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Last-minute jitters: Part II

By pbekesy
Wednesday, September 12th, 2007 at 5:20 pm in Energy, General, Hayward.

The FAA today joined the Hayward City Council in some last-minute introspection on the Russell City project. But in the FAA’s case, the jitters were enough to postpone the California Energy Commission’s hearing in Sacramento.

Here’s the letter that the FAA sent to the CEC in July, downplaying the same concerns that it raised again today.

And here’s a story on the council’s 2005 vote to facilitate Calpine’s plant project.

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  • J. W. Kyle

    Septembe 13, 2007

    FAA hesitancy does not surprise me!

    When I wrote of the probable air turbulence problem which will occur above the second of two power plants, (the ‘peaker p;ant’ at Clawiter and Depot Rd.) FAA individual whose name is affixed to he letter addressed to the Energy commission, he replied that there was no structure or building along the Route to Oakland Airport which would endanger passengers. He made no mention of the air turbulence problem emanating from the 14 stacks of the peakler plant.

    They had studied the other, ( Russell City plant) not the one which is described as the peaker plant !!!

    The peaker planr is a beast of another type since it has a great number of ‘stacks’ each attached to an interior combustion engine, unlike the steam generator- turbine type of the Russell City proposal,

    The Peaker plant will come to full power within three minutes of “‘turning on” ! Carrier aircraft on an approach to Oakland International are on a straight line approach to runway 29 at Oakland when they pass over the intersection at Deopot Rd and Clawiter. The flights are three minutes apart for about 12 to 15 minutes each period…. then the single runway at Oakalnd is used for a lot of quick departures… there seems an abilty to provide faster departures since runway obstruction is of less concern for takeoff operations than is the case for srrivals.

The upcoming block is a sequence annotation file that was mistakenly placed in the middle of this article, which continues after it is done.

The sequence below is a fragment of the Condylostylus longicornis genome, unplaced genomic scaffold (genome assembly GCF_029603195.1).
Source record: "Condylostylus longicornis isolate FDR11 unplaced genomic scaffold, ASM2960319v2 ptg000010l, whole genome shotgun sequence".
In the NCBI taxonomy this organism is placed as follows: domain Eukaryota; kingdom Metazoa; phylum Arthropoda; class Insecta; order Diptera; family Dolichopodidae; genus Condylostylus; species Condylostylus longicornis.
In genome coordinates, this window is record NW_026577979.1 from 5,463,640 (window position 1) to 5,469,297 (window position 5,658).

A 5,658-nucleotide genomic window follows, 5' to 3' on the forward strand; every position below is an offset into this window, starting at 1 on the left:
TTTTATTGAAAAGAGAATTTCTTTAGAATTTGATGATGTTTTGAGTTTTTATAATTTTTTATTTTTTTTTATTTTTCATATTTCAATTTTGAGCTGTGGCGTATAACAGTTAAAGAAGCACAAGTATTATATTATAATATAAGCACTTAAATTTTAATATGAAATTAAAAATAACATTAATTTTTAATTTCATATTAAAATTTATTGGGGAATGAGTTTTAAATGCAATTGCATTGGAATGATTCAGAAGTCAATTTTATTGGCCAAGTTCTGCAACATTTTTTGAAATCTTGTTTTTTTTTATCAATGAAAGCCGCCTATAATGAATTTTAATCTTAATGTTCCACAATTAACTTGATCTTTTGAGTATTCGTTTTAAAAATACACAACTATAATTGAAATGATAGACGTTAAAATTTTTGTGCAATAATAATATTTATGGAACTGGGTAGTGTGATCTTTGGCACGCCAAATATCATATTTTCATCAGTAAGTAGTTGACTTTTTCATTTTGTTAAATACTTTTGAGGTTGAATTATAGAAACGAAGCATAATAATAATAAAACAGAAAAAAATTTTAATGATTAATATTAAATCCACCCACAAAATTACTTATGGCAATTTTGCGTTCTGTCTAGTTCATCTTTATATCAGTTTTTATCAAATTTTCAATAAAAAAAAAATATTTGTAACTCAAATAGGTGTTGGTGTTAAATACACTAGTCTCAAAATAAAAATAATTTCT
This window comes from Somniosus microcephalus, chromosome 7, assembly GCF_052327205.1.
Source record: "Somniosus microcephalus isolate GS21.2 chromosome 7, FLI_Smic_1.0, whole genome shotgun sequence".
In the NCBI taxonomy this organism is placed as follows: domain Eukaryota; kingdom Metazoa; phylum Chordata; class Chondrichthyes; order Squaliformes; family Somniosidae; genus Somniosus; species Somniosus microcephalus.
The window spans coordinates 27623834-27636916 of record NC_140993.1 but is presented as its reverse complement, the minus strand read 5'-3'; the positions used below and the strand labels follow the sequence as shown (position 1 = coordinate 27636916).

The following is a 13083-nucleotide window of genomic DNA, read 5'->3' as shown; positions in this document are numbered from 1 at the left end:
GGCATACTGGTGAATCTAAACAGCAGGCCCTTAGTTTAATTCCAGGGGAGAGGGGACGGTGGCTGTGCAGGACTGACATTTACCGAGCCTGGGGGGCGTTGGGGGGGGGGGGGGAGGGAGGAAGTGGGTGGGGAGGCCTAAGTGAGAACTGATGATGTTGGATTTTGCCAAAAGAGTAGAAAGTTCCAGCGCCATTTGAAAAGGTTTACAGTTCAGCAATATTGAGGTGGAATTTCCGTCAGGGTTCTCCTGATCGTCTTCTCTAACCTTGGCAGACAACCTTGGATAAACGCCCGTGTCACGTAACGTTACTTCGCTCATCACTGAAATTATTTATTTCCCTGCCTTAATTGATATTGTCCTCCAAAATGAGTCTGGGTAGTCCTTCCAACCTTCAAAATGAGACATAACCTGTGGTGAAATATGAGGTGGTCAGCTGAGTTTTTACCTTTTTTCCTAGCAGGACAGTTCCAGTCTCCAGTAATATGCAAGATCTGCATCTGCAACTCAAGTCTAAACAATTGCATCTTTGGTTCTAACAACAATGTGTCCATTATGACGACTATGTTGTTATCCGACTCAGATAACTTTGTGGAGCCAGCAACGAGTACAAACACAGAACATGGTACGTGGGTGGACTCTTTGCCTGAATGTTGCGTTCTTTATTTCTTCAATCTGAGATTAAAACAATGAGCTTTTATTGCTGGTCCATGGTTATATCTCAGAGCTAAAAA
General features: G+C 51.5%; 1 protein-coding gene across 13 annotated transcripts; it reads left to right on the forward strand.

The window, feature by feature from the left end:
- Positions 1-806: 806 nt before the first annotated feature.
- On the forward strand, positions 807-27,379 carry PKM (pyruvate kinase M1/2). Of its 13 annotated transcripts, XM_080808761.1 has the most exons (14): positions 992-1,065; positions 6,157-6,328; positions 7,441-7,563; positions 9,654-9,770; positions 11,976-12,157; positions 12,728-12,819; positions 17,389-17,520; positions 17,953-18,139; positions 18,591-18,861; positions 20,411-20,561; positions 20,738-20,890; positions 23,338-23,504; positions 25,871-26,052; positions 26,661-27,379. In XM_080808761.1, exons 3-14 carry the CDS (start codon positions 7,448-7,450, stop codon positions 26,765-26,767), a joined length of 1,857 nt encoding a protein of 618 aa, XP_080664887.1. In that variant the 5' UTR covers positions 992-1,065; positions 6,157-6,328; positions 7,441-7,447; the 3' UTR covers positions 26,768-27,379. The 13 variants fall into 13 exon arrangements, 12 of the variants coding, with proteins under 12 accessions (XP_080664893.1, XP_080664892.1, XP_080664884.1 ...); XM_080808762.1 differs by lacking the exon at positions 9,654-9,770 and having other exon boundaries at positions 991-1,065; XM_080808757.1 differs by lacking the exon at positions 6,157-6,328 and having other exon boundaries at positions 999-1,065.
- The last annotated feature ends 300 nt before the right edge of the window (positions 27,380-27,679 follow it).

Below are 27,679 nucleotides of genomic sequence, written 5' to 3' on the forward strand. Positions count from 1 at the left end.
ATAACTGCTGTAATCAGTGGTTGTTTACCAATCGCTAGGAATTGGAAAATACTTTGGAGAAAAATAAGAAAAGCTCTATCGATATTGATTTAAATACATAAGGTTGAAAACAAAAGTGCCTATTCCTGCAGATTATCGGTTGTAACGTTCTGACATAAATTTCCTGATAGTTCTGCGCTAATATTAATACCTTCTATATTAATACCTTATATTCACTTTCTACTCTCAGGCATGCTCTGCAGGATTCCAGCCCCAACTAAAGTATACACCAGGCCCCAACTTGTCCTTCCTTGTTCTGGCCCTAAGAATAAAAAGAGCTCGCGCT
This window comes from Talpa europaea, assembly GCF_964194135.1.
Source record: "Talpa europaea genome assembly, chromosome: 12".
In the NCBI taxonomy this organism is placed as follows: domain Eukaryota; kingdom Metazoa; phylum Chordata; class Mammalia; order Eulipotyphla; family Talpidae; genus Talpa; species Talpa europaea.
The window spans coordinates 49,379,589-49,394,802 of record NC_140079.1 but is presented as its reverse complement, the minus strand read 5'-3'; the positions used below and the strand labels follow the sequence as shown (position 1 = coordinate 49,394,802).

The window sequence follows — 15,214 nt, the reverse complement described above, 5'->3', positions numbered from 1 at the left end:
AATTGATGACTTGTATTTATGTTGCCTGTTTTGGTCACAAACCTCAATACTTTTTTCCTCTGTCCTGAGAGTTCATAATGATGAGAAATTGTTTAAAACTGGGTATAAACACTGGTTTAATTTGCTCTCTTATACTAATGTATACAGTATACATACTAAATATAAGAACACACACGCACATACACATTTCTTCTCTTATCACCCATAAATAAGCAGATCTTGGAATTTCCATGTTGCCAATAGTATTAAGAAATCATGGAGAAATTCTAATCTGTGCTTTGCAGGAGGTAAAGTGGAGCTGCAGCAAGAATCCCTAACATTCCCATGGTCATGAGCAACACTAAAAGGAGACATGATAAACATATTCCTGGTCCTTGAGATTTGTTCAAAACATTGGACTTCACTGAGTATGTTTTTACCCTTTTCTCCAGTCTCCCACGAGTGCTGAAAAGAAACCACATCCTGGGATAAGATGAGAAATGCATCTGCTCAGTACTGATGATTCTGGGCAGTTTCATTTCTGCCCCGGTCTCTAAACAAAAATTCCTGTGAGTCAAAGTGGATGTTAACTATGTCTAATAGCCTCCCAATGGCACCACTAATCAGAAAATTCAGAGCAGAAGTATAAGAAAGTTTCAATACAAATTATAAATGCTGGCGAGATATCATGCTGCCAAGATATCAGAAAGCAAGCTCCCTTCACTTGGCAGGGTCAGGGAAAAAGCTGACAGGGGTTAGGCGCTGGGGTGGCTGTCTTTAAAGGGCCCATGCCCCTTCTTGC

When the 14 stacks of the “peaker” plant are in use for an internal comustion engine, the air turbulence is sudden, unseen and certainly more violent than is the case with steam / turbine plants.

    Flights into Oakland are supposed to be at 2,500 feet when passing over RTe 92 but if one parks in the parking lot of the Chiropractic school at Clawiter and Depot Rd, one easily observes a gerat number of flights at less than 2,000. a height which is permitted by FAA when aircraft reach the Golf Course at Hayward Airport.

    Because of the suddeness of the ‘turn on’ at the peaker plant, I maintain that a study must be made so that air turbulence does not catch a pilot unaware, at the end of a long flight/ day when mental acuity is at low ebb.

    These plants are a new creation and the analysis of the air turbulence above them is quite necessary……

    So dear reader, shout your objections to the energy commission…. demand a real study of air turbulence !

    Do it today !